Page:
Rationing challenge begins

Spring is here (allegedly) and it’s time for a fresh challenge on the frugal life blog. Many of you may be aware that 2010 marks the 70th anniversary of the start of rationing during World War Two. To mark the occasion, I am challenging myself to live on the equivalent of WW2 rations and find out more about other forms of rationing around the world.

As I mentioned a few weeks ago, the Imperial War Museum in London is currently running an exhibition about rationing and the Dig for Victory Campaign called the Ministry of Food. You may remember that I also recently interviewed Jane Fearnley-Whittingstall, mother of Hugh and author of the exhibition’s accompanying book, also entitled The Ministry of Food . Reading the book, I was surprised to find a few comparisons between life during the war and life during the credit crunch. While obviously we are no longer at war and living in fear of bombing raids or invasion, people nowadays are becoming more interested in where their food comes from, cutting waste and in growing their own vegetables.

Plus, rightly or wrongly, media commentators have drawn parallels between the post-war ‘austerity years’ in the late forties and early fifties, when Britain was paying off its war debts, and the current economic problems due to the UK’s debt mountain following the banking crisis. Some people, including the author Philip Pullman, have even called on the government to reintroduce rationing to prevent food wastage and reduce obesity and other lifestyle-related illnesses.

When we think of the concept of rationing, many of us automatically think of Britain’s experience of it during World War Two. But rationing isn’t something that’s exclusive to the UK. For many years there has been a rationing system in operation in Cuba, although there were rumours recently that it may be abolished, and food was frequently rationed – often severely – in Soviet Russia.

This was a typical weekly adult ration in Britain during the Second World War:

Bacon & ham – 4 oz (113.4g)

Butter – 2 oz (56.7g)

Cheese – 2 oz (56.7g)

Margarine – 4 oz (113.4g)

Cooking fat – 4 oz (113.4g) (often dropping to 2 oz)

Milk – 3 pints (but not always)

Sugar – 8 oz (227g)

Preserves – 1lb every two months (453.6g)

Tea – 2 oz (56.7g)

Eggs – one shell egg a week if available

Dried eggs – one pack per month (equivalent to 12 eggs)

Sweets – 12 oz a month (340g)

Meat – 1 shilling’s worth

(source = The Ministry of Food by Jane Fearnley-Whittingstall)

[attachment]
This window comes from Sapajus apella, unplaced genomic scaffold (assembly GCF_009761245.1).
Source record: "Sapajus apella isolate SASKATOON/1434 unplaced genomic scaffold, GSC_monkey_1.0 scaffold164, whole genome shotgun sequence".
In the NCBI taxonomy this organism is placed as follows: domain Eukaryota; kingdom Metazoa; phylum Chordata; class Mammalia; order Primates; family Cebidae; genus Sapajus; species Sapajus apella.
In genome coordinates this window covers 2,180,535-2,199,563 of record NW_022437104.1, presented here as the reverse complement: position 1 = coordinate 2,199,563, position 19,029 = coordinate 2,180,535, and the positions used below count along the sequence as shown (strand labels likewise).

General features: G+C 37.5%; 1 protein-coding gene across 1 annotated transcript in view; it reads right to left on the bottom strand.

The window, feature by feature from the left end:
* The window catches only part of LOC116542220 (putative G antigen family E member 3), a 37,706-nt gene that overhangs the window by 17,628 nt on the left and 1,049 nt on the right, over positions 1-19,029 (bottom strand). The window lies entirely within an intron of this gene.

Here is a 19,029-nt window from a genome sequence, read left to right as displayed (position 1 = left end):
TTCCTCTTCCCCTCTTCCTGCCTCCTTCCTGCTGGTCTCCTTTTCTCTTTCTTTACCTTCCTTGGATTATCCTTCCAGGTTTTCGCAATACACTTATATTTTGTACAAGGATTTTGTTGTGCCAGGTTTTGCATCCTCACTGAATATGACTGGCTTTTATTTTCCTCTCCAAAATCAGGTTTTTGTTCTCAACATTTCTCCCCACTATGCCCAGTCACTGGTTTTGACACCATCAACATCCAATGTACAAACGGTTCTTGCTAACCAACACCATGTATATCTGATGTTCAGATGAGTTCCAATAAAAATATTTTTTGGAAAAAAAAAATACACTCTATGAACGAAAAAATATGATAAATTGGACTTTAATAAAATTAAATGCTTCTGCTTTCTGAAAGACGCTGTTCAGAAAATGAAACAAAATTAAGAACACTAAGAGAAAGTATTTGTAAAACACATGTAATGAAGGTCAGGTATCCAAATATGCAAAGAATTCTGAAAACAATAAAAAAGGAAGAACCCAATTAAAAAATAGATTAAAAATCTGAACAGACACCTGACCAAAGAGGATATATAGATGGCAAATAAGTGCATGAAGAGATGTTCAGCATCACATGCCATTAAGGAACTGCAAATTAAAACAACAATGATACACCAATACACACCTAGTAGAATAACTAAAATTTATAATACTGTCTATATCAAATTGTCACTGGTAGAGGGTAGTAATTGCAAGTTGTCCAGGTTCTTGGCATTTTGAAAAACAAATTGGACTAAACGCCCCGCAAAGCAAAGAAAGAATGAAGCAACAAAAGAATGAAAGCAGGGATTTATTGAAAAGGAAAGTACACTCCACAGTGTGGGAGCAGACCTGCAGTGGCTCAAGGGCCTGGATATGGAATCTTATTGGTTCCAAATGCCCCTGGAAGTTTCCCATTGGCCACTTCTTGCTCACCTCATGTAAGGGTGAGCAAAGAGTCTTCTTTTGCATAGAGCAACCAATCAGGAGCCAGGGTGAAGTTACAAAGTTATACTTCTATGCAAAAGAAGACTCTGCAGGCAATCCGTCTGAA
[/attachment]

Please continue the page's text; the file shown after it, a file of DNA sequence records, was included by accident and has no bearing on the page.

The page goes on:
I’ll let you know later in the week how I’m getting on!

Have you experienced food rationing, whether during World War Two in the UK or abroad? Do you think we should bring it back for environmental or health reasons? Leave a message and let me know.

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10 Responses to Rationing challenge begins

  1. Bill says:

    It would simply give so many so much more cash ter booze & smoke. Despite this it might be worth a try, could be the best possible health-trip fers some. We certainly need ter cut the waste of essential food on a global basis. We should possible commence with those fat-cats who have such fantastic expense a/c\’s, & live like the morons they are. Most live at our expense, & have no conscience whatever.

  2. Kerri says:

    Best of luck with the challenge Piper, I have always been fascinated with WWII and one of my favourite books when I was a child was about the war at home. I was fascinated with how the war affected the everyday lives of people. I would love to take up such a challenge but I suspect my hubby might not be so emamoured with the idea of powdered eggs, and being a 10 mugs a day tea drinker may well fall at that hurdle. I\’m interested, are you going to stick to the rationing diet regidly, eating the ration portions and only what else would be available at the time such as seasonal veg etc? That would make it really interesting.

  3. Kevin says:

    I read your article and a few thoughts came up.If everyone followed this regime then I bet there would be some unhappy faces in the large supermarket board rooms.As you are doing this by your self I think you will find it very hard to keep up. If it is a group of 4 to 6 then you have more chance to make small savings in preparing a meal that can be used later in the week. Also there is more chance of leftovers.On a posative note I think what you are doing is, in principle, a great idea and with some "tweaking" would produce the beificial results you imagineGood luckKev

  4. Syl says: